The decline is perhaps attributable to commitment by Zimbabwe’s leading political parties to democratise the media landscape following the signing of the Global Political Agreement (GPA) which gave birth to the inclusive government.
However, political commitment alone will not suffice in securing an environment that fosters media diversity, pluralism and independence. This oft-repeated commitment — a year after the signing of the GPA in September 2008 — should be underpinned by extensive consultations with critical players towards policy formulation and implementation of the envisaged media reforms.
Without that, the existing repressive media laws will continue to receive piecemeal reforms that will in the final analysis pose an even greater threat to media freedom and freedom of expression.
Political commitment without requisite reforms will not curb the harassments of journalists. This is evidenced by the outstanding criminal cases against Vincent Kahiya, Constantine Chimakure and Davison Maruziva, editors with Zimind Publishers.
The other cases involve freelance journalist Andrisson Manyere and former Zimbabwe Broadcasting Corporation (ZBC) bureau chief for Manicaland, Andrew Neshamba.
These four cases for which the journalists are charged with allegations of breaching the Criminal Law (Codification and Reform) Act were still pending before the courts as of September 2009.
While the separate charges against Maruziva who is the editor of the weekly Standard newspaper, and Neshamba, pre-date the signing of the GPA, it is trite to note that Kahiya and Chimakure (editors with the Zimbabwe Independent), and Manyere were arrested and detained after the signing of the agreement despite pledges by the new government to foster media freedom and freedom of expression. Kahiya and Chimakure are being jointly charged with publishing or communicating falsehoods. Manyere is appearing on separate charges of banditry, terrorism and sabotage under the same law.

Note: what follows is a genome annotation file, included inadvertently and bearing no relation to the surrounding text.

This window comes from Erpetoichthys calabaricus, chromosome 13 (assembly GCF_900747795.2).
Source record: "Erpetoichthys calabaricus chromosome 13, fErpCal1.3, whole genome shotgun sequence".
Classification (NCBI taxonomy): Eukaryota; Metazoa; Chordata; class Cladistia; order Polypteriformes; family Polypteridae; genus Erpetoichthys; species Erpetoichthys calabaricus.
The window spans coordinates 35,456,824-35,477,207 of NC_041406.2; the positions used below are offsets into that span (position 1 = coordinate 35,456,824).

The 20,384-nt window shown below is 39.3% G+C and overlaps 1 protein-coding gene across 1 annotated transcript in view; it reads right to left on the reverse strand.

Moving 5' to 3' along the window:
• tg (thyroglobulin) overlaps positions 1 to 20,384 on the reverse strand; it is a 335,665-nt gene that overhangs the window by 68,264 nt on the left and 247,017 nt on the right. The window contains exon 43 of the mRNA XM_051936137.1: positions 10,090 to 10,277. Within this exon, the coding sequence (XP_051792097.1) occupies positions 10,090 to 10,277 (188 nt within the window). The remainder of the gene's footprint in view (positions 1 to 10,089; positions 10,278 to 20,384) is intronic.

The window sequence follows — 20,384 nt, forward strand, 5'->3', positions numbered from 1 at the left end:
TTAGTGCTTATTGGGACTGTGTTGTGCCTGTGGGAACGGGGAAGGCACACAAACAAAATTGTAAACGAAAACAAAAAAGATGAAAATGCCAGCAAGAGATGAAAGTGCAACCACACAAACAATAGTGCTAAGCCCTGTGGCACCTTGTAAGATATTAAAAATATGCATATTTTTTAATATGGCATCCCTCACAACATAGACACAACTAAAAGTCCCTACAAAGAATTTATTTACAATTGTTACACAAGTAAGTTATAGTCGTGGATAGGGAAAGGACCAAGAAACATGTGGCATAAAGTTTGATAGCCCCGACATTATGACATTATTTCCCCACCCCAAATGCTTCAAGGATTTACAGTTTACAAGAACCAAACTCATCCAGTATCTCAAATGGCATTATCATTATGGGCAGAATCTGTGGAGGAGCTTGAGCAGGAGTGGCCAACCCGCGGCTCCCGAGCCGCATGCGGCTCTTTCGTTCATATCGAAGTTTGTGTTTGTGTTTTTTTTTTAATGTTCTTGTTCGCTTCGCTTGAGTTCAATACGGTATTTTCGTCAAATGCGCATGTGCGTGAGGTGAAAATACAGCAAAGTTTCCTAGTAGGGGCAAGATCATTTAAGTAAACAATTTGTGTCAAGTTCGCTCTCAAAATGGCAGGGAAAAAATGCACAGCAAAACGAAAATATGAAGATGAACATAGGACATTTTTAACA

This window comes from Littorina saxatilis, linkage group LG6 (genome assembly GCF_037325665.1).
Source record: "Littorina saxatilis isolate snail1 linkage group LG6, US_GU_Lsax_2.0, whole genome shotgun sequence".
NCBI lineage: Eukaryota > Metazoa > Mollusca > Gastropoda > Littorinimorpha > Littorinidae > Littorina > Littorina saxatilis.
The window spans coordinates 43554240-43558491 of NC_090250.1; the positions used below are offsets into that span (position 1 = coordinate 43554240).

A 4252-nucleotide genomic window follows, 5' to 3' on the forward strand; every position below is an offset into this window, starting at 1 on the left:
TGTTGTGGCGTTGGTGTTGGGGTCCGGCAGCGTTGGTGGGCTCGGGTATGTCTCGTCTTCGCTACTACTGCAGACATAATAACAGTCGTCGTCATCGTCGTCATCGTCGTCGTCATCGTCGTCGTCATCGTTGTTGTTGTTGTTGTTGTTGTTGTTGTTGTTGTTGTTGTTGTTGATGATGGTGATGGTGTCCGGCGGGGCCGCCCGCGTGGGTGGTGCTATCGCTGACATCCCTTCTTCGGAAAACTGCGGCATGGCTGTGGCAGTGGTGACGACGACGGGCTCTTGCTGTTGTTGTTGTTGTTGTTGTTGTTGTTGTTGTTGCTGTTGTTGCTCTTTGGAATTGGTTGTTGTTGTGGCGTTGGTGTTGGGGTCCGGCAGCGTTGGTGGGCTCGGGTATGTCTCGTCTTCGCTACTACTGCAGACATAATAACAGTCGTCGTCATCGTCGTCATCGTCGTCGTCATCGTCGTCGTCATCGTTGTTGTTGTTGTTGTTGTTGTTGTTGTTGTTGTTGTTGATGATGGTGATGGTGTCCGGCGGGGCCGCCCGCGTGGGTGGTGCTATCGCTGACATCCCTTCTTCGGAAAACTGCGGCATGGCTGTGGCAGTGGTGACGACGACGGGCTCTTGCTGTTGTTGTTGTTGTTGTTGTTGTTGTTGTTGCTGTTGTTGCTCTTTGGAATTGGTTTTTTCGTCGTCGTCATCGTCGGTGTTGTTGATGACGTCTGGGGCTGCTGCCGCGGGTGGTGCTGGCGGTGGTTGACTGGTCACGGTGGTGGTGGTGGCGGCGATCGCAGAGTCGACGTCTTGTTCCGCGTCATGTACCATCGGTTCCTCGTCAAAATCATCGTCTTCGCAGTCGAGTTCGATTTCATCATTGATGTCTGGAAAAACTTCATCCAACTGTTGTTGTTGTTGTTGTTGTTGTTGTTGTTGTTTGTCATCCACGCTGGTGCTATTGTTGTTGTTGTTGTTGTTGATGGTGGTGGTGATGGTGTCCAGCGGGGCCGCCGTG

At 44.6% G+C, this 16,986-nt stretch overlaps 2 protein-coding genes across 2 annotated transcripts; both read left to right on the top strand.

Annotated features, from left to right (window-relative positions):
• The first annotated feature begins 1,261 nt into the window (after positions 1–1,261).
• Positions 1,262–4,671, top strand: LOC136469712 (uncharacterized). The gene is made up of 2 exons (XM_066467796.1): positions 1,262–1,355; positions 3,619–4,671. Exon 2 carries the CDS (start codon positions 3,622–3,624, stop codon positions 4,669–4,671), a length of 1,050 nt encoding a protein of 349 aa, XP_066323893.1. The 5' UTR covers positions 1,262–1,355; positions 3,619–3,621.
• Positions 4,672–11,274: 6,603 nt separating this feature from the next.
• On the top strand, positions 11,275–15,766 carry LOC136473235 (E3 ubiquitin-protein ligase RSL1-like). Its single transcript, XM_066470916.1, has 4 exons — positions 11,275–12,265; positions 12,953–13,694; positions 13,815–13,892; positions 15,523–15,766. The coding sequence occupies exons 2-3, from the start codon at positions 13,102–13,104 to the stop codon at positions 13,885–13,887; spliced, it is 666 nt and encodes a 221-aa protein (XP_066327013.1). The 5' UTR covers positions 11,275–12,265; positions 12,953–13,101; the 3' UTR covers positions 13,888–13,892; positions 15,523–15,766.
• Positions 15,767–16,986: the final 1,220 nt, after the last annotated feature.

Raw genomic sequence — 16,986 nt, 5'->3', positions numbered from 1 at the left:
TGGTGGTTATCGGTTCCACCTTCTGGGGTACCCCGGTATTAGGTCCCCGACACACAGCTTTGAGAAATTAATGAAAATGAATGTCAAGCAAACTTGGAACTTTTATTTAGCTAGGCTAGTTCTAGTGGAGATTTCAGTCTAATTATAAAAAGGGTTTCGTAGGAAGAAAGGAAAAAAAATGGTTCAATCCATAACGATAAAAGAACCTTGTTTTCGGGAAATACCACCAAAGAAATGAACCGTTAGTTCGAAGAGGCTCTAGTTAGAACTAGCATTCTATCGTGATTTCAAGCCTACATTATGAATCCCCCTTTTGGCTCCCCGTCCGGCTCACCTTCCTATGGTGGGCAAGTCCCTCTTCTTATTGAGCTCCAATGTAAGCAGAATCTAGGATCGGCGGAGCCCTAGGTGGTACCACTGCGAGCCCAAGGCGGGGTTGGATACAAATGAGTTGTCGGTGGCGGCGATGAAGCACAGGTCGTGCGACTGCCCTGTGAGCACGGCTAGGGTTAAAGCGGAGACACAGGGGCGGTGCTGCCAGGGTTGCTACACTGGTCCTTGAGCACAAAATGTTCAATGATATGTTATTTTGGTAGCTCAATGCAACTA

The fact that Maruziva is being jointly charged with Deputy Prime Minister Professor Arthur Mutambara — a signatory to the GPA — on the basis of an opinion piece penned by the latter which appeared in the Standard, speaks volumes about the undemocratic nature of Zimbabwe’s media and freedom of expression environment.
The two are being jointly charged with the publication of falsehoods in violation of the Access to Information and Protection of Privacy Act (Aippa) and contempt of court in terms of the Criminal Law (Codification and Reform) Act.
This untenable situation is the result of the continued existence of repressive media laws compounded by the entrenched culture of intolerance to criticism, dissent and opposing views by the authorities, and the slow pace of envisaged media reforms.
Thus journalists and the citizens at large will continue to be haunted by the caged mentality arising from fear of falling foul of these laws, notably the Access to Information and Protection of Privacy Act (Aippa), Criminal Law (Codification and Reform) Act, Interception of Communications Act, Official Secrets Act and Censorship and Entertainment Act which impact negatively on media freedom, the free flow of information and access to information.